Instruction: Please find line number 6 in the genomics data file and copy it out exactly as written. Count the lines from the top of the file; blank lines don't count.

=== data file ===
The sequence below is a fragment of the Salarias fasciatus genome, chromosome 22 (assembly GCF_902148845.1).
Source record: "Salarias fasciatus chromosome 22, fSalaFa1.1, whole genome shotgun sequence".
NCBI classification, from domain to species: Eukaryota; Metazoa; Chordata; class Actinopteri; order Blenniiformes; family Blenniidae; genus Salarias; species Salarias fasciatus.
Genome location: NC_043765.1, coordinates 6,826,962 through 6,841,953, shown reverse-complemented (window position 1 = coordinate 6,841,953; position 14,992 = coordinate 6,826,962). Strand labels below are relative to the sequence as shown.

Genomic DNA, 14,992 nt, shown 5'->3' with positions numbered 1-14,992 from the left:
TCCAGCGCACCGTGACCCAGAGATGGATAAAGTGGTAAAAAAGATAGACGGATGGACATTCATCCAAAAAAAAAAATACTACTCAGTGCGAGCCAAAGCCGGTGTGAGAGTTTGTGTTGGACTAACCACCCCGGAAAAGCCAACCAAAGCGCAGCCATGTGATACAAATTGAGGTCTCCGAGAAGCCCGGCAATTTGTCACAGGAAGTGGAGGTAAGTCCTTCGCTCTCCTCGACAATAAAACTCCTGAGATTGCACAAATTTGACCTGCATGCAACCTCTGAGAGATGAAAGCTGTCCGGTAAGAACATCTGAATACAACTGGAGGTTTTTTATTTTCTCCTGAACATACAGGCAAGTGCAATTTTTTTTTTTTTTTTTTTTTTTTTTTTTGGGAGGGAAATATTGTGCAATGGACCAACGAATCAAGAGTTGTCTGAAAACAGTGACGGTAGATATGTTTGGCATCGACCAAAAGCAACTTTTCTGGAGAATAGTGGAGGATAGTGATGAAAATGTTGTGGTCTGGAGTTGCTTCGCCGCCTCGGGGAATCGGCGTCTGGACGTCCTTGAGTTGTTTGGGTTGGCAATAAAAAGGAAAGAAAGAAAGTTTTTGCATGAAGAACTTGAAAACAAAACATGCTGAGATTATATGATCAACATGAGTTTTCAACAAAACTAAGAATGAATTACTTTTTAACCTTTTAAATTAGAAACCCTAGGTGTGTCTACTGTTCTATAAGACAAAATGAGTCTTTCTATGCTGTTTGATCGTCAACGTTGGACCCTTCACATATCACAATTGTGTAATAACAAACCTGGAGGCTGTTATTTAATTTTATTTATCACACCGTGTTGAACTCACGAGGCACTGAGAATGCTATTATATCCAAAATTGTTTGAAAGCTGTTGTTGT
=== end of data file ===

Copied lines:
TCCAGCGCACCGTGACCCAGAGATGGATAAAGTGGTAAAAAAGATAGACGGATGGACATTCATCCAAAAAAAAAAATACTACTCAGTGCGAGCCAAAGCCGGTGTGAGAGTTTGTGTTGGACTAACCACCCCGGAAAAGCCAACCAAAGCGCAGCCATGTGATACAAATTGAGGTCTCCGAGAAGCCCGGCAATTTGTCACAGGAAGTGGAGGTAAGTCCTTCGCTCTCCTCGACAATAAAACTCCTGAGATTGCACAAATTTGACCTGCATGCAACCTCTGAGAGATGAAAGCTGTCCGGTAAGAACATCTGAATACAACTGGAGGTTTTTTATTTTCTCCTGAACATACAGGCAAGTGCAATTTTTTTTTTTTTTTTTTTTTTTTTTTTTGGGAGGGAAATATTGTGCAATGGACCAACGAATCAAGAGTTGTCTGAAAACAGTGACGGTAGATATGTTTGGCATCGACCAAAAGCAACTTTTCTGGAGAATAGTGGAGGATAGTGATGAAAATGTTGTGGTCTGGAGTTGCTTCGCCGCCTCGGGGAATCGGCGTCTGGACGTCCTTGAGTTGTTTGGGTTGGCAATAAAAAGGAAAGAAAGAAAGTTTTTGCATGAAGAACTTGAAAACAAAACATGCTGAGATTATATGATCAACATGAGTTTTCAACAAAACTAAGAATGAATTACTTTTTAACCTTTTAAATTAGAAACCCTAGGTGTGTCTACTGTTCTATAAGACAAAATGAGTCTTTCTATGCTGTTTGATCGTCAACGTTGGACCCTTCACATATCACAATTGTGTAATAACAAACCTGGAGGCTGTTATTTAATTTTATTTATCACACCGTGTTGAACTCACGAGGCACTGAGAATGCTATTATATCCAAAATTGTTTGAAAGCTGTTGTTGT